By The Associated Press – Nov. 30, 2018
THESSALONIKI, Greece — A Greek court on Friday acquitted 21 people accused of raiding prospective gold mining facilities that some see as a welcome foreign investment but many local residents strongly oppose on environmental grounds.
About 40 masked people attacked the facilities at Skouries in the Halkidiki peninsula in northern Greece in February 2013. They allegedly assaulted security guards and set fire to machinery and offices.
The court in the northern city of Thessaloniki found there wasn’t sufficient evidence to convict the defendants, all of whom had denied any wrongdoing.
“There are indications of guilt for defendants, but events also came up which refute these indications and create doubts as to the guilt,” presiding judge Vassilis Stefos said. “However, full proof of guilt is required” for a conviction.
The charges had included attempted murder, possession of explosives, arms offenses and forming a criminal organization.
The mining facilities, owned by Canada’s Eldorado Gold, have split Halkidiki residents. Many welcome the jobs that the gold and copper mine would bring, while others say it would destroy the environment and pristine forests, harming tourism and other local sources of revenue such as farming, livestock rearing and fishing.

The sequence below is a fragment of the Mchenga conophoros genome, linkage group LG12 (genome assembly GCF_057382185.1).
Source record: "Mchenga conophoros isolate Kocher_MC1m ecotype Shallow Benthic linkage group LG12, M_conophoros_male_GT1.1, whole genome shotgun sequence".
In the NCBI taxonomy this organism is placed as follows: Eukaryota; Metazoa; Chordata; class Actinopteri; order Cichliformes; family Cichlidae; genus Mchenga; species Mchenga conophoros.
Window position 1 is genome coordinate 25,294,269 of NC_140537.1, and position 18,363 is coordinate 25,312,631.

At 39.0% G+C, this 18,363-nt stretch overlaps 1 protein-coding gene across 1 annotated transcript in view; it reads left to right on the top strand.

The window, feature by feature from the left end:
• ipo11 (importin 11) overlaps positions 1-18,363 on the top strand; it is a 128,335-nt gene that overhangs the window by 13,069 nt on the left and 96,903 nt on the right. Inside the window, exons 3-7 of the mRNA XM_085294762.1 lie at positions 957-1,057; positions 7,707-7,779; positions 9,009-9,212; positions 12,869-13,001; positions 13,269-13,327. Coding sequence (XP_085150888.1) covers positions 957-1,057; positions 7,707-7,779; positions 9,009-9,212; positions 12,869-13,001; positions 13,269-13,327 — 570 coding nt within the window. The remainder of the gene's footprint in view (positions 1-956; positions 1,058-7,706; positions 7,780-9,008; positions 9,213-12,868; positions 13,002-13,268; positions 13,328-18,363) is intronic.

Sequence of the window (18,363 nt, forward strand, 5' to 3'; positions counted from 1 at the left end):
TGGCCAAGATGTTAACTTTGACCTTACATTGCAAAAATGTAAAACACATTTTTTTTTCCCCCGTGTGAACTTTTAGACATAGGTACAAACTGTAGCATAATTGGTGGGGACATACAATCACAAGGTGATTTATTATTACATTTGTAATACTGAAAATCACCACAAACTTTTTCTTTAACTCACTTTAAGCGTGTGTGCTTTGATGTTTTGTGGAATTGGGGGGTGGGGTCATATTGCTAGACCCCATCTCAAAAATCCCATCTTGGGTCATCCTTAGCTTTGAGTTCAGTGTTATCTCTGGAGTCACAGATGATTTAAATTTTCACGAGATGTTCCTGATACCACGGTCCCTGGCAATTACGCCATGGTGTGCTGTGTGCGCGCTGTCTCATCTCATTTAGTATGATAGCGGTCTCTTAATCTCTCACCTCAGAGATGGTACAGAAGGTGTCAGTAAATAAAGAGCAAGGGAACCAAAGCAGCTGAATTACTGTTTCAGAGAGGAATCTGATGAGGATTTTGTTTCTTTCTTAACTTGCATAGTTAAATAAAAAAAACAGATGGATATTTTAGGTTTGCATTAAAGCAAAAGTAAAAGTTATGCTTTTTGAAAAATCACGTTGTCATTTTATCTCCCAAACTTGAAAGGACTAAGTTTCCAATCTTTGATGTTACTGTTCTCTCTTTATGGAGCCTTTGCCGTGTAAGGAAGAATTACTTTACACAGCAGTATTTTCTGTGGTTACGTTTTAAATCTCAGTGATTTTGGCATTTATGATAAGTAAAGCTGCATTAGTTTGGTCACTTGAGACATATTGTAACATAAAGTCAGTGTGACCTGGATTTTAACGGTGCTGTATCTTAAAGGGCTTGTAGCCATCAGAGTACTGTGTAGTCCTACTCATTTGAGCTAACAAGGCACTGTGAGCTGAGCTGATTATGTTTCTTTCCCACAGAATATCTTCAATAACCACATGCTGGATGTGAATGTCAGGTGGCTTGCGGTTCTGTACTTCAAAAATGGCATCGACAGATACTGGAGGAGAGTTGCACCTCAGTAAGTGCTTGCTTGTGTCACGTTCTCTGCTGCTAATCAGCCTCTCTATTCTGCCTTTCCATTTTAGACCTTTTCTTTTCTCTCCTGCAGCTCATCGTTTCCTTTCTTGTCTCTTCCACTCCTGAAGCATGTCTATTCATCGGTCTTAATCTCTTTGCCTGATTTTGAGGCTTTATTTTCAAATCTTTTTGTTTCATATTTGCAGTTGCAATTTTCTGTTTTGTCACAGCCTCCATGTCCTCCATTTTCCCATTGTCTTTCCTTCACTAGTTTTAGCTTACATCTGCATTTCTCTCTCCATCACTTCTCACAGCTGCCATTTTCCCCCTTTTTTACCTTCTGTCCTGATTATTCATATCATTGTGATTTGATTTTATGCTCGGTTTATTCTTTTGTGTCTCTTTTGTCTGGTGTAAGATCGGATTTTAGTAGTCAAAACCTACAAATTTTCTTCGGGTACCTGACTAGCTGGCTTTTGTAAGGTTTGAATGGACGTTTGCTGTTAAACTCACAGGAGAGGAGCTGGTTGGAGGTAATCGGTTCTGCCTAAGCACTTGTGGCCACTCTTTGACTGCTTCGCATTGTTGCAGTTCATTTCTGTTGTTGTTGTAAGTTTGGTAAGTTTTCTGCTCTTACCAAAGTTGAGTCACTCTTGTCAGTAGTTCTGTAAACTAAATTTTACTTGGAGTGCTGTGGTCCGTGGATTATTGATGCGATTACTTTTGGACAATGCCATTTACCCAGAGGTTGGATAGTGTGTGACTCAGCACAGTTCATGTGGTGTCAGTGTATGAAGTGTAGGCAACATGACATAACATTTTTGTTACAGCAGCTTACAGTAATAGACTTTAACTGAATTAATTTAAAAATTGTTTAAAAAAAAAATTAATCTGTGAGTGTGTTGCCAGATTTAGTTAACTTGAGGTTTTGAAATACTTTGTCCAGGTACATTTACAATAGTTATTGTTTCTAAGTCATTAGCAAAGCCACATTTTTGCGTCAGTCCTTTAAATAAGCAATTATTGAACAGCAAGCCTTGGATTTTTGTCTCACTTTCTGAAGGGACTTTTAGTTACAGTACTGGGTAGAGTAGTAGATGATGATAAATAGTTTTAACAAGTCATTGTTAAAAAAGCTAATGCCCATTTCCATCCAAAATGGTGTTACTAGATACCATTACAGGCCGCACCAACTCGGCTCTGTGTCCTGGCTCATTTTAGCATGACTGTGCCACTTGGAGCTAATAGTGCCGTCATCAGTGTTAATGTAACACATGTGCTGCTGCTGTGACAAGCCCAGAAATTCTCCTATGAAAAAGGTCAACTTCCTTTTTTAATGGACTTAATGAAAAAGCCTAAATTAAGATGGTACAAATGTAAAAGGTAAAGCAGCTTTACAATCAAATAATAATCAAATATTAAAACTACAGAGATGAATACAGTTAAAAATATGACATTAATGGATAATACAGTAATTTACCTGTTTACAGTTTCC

Protests broke out in the area, with tear gas and firebombs used and residents trading accusations with the company about heavy-handed reactions and the use of violence.
Friday’s decision was greeted with cheers in the courthouse, which was packed with friends and supporters of the defendants from the Halkidiki villages of Ierissos and Megali Panagia.
A defense lawyer, Giorgos Kyritsis, said the ruling fully justified his clients.
“It was clearly proved that the charges were fabricated,” he told The Associated Press.
Eldorado Gold acquired the Skouries site in 2012 and started construction work a year later with a view to operating it as an open pit and underground mine.
But long delays with permits and licenses from Greek authorities led to a temporary suspension in development, and in 2017 Eldorado Gold placed the site in a state of care and maintenance.
SOURCE: The New York Times